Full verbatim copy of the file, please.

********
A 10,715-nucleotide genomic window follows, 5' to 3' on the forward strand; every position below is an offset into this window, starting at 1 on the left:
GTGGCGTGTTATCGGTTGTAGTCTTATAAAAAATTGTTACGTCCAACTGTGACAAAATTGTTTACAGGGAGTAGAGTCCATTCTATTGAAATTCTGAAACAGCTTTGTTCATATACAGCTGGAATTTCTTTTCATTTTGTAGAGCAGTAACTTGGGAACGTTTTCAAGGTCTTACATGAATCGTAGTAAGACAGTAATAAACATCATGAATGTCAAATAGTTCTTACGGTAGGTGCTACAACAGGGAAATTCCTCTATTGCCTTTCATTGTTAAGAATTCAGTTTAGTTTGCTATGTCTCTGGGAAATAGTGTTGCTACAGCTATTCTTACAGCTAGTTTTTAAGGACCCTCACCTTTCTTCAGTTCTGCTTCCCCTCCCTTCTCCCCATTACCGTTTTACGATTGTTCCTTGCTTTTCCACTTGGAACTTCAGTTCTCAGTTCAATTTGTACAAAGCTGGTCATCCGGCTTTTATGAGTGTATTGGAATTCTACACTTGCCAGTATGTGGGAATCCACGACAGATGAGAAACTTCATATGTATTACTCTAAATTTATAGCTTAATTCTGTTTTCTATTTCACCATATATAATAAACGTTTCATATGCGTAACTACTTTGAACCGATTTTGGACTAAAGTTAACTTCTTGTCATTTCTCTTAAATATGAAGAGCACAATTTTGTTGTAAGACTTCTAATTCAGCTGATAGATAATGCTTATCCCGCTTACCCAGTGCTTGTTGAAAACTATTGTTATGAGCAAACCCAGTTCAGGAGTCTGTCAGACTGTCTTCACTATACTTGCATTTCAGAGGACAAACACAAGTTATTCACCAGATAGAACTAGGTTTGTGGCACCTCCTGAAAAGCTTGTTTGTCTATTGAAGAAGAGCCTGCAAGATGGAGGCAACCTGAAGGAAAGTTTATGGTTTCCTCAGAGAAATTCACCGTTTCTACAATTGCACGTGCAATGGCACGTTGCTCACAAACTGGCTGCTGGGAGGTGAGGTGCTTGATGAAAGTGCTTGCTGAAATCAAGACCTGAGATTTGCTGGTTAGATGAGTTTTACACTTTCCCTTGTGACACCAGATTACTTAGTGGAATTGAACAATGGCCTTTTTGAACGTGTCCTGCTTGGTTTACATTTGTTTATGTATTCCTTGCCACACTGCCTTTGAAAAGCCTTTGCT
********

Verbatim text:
A 10,715-nucleotide genomic window follows, 5' to 3' on the forward strand; every position below is an offset into this window, starting at 1 on the left:
GTGGCGTGTTATCGGTTGTAGTCTTATAAAAAATTGTTACGTCCAACTGTGACAAAATTGTTTACAGGGAGTAGAGTCCATTCTATTGAAATTCTGAAACAGCTTTGTTCATATACAGCTGGAATTTCTTTTCATTTTGTAGAGCAGTAACTTGGGAACGTTTTCAAGGTCTTACATGAATCGTAGTAAGACAGTAATAAACATCATGAATGTCAAATAGTTCTTACGGTAGGTGCTACAACAGGGAAATTCCTCTATTGCCTTTCATTGTTAAGAATTCAGTTTAGTTTGCTATGTCTCTGGGAAATAGTGTTGCTACAGCTATTCTTACAGCTAGTTTTTAAGGACCCTCACCTTTCTTCAGTTCTGCTTCCCCTCCCTTCTCCCCATTACCGTTTTACGATTGTTCCTTGCTTTTCCACTTGGAACTTCAGTTCTCAGTTCAATTTGTACAAAGCTGGTCATCCGGCTTTTATGAGTGTATTGGAATTCTACACTTGCCAGTATGTGGGAATCCACGACAGATGAGAAACTTCATATGTATTACTCTAAATTTATAGCTTAATTCTGTTTTCTATTTCACCATATATAATAAACGTTTCATATGCGTAACTACTTTGAACCGATTTTGGACTAAAGTTAACTTCTTGTCATTTCTCTTAAATATGAAGAGCACAATTTTGTTGTAAGACTTCTAATTCAGCTGATAGATAATGCTTATCCCGCTTACCCAGTGCTTGTTGAAAACTATTGTTATGAGCAAACCCAGTTCAGGAGTCTGTCAGACTGTCTTCACTATACTTGCATTTCAGAGGACAAACACAAGTTATTCACCAGATAGAACTAGGTTTGTGGCACCTCCTGAAAAGCTTGTTTGTCTATTGAAGAAGAGCCTGCAAGATGGAGGCAACCTGAAGGAAAGTTTATGGTTTCCTCAGAGAAATTCACCGTTTCTACAATTGCACGTGCAATGGCACGTTGCTCACAAACTGGCTGCTGGGAGGTGAGGTGCTTGATGAAAGTGCTTGCTGAAATCAAGACCTGAGATTTGCTGGTTAGATGAGTTTTACACTTTCCCTTGTGACACCAGATTACTTAGTGGAATTGAACAATGGCCTTTTTGAACGTGTCCTGCTTGGTTTACATTTGTTTATGTATTCCTTGCCACACTGCCTTTGAAAAGCCTTTGCT